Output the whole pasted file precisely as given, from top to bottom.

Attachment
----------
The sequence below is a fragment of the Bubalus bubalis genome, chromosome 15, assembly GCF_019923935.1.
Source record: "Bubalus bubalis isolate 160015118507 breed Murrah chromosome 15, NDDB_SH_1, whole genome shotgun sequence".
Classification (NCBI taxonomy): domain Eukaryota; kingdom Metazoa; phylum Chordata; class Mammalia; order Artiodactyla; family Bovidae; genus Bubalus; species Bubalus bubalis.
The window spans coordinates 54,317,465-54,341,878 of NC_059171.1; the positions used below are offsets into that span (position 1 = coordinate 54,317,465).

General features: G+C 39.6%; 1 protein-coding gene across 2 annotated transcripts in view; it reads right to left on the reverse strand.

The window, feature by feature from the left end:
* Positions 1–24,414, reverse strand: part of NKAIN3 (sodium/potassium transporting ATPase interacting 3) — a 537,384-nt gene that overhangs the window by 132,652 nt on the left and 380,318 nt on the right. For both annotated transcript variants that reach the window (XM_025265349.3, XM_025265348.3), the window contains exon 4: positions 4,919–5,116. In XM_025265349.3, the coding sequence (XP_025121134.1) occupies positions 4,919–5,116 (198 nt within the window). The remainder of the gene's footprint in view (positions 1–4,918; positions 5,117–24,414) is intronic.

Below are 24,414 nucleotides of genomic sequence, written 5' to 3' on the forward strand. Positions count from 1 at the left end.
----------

The sequence below is a fragment of the Bubalus bubalis genome, chromosome 15, assembly GCF_019923935.1.
Source record: "Bubalus bubalis isolate 160015118507 breed Murrah chromosome 15, NDDB_SH_1, whole genome shotgun sequence".
Classification (NCBI taxonomy): domain Eukaryota; kingdom Metazoa; phylum Chordata; class Mammalia; order Artiodactyla; family Bovidae; genus Bubalus; species Bubalus bubalis.
The window spans coordinates 54,317,465-54,341,878 of NC_059171.1; the positions used below are offsets into that span (position 1 = coordinate 54,317,465).

General features: G+C 39.6%; 1 protein-coding gene across 2 annotated transcripts in view; it reads right to left on the reverse strand.

The window, feature by feature from the left end:
* Positions 1–24,414, reverse strand: part of NKAIN3 (sodium/potassium transporting ATPase interacting 3) — a 537,384-nt gene that overhangs the window by 132,652 nt on the left and 380,318 nt on the right. For both annotated transcript variants that reach the window (XM_025265349.3, XM_025265348.3), the window contains exon 4: positions 4,919–5,116. In XM_025265349.3, the coding sequence (XP_025121134.1) occupies positions 4,919–5,116 (198 nt within the window). The remainder of the gene's footprint in view (positions 1–4,918; positions 5,117–24,414) is intronic.

Below are 24,414 nucleotides of genomic sequence, written 5' to 3' on the forward strand. Positions count from 1 at the left end.